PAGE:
In the complex PEQ submission form was a section inviting me to suggest peers to review the article. At the time, I considered this a thoughtful, even friendly touch—little did I suspect how cynically the peer review process, in my case, would be treated by the well-known journal. I suggested the following scholars, all familiar with my work: Philip Davies, Thomas Thompson, Robert Eisenman, Hector Avalos, Joan Taylor, and Hans-Peter Kuhnen.
The Editor of PEQ (David Jacobson) acknowledged reception, and for two months Philip, Frank, and I waited while the British journal went through its peer review process. Of course, we knew that the article’s content would be provocative. Yet we also felt that the journal would have a hard time rejecting it on content or formal grounds.
If there were difficulty, it would be political. After all, I am bucking the received tradition. Then again, I am an uncredentialed outsider, one seeking to show that a well-published professor and a working archaeologist (Ken Dark) is responsible for grossly indefensible work at Nazareth, work which invariably supports a traditionalist view of the settlement’s history.
Two months passed before I received a terse email from David Jacobson. PEQ had rejected my article.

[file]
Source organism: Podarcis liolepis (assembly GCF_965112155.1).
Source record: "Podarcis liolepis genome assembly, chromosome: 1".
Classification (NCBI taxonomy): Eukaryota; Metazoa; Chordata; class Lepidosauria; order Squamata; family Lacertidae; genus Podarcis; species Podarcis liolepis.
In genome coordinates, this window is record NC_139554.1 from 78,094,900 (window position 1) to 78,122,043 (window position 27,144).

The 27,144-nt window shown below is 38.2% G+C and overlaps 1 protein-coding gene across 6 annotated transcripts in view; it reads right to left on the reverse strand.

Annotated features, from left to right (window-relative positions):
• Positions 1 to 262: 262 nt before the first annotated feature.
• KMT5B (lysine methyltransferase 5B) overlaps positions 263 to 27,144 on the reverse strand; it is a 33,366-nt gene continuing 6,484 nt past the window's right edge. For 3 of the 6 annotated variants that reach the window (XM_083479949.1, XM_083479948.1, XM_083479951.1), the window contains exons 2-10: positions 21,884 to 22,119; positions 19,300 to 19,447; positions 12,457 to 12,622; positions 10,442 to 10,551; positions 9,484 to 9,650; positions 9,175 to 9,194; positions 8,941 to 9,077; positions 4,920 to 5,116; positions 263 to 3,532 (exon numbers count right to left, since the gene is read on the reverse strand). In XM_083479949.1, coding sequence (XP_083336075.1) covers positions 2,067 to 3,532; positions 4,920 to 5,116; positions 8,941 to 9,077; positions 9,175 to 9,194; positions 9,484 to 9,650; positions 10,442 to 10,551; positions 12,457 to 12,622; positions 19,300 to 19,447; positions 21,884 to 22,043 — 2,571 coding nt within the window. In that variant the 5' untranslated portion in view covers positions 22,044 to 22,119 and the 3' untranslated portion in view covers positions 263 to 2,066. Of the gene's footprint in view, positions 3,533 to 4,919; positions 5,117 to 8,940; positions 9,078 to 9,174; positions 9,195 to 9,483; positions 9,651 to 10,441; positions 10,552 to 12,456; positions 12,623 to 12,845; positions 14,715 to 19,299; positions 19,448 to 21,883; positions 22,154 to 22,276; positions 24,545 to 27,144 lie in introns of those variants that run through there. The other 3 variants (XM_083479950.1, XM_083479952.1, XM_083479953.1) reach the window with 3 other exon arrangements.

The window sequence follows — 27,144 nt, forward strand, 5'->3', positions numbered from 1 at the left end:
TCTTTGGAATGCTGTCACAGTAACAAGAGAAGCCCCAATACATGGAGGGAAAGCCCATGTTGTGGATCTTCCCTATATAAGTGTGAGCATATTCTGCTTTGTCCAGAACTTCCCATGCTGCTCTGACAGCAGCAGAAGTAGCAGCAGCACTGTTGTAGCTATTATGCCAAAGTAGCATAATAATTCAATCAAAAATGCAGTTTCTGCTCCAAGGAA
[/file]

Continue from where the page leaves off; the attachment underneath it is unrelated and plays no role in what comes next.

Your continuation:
I was not particularly surprised, for the submission must have produced consternation among readers in England. Yet, for several days I refused to open the PEQ “Reviewer Report” attachment, feeling it would only rub salt in the wound and could only confirm my cynicism regarding Biblical Studies. (In fact, I was correct on both counts.) I relayed the news to Philip and Frank, who both expressed surprise and disappointment:
I told Philip and Frank that I didn’t care to read the Reviewer Report myself just yet, and now sent it along to them both in the form of an email attachment. Philip quickly emailed back:
Frank wrote: “… I’m still marveling at the outrageous reviewer’s report. Given the billions of dollars that are at stake, however, how could they have done otherwise? Their only hope is the time-honored one: suppress expression as much as possible and then ignore what you can’t suppress.–Frank”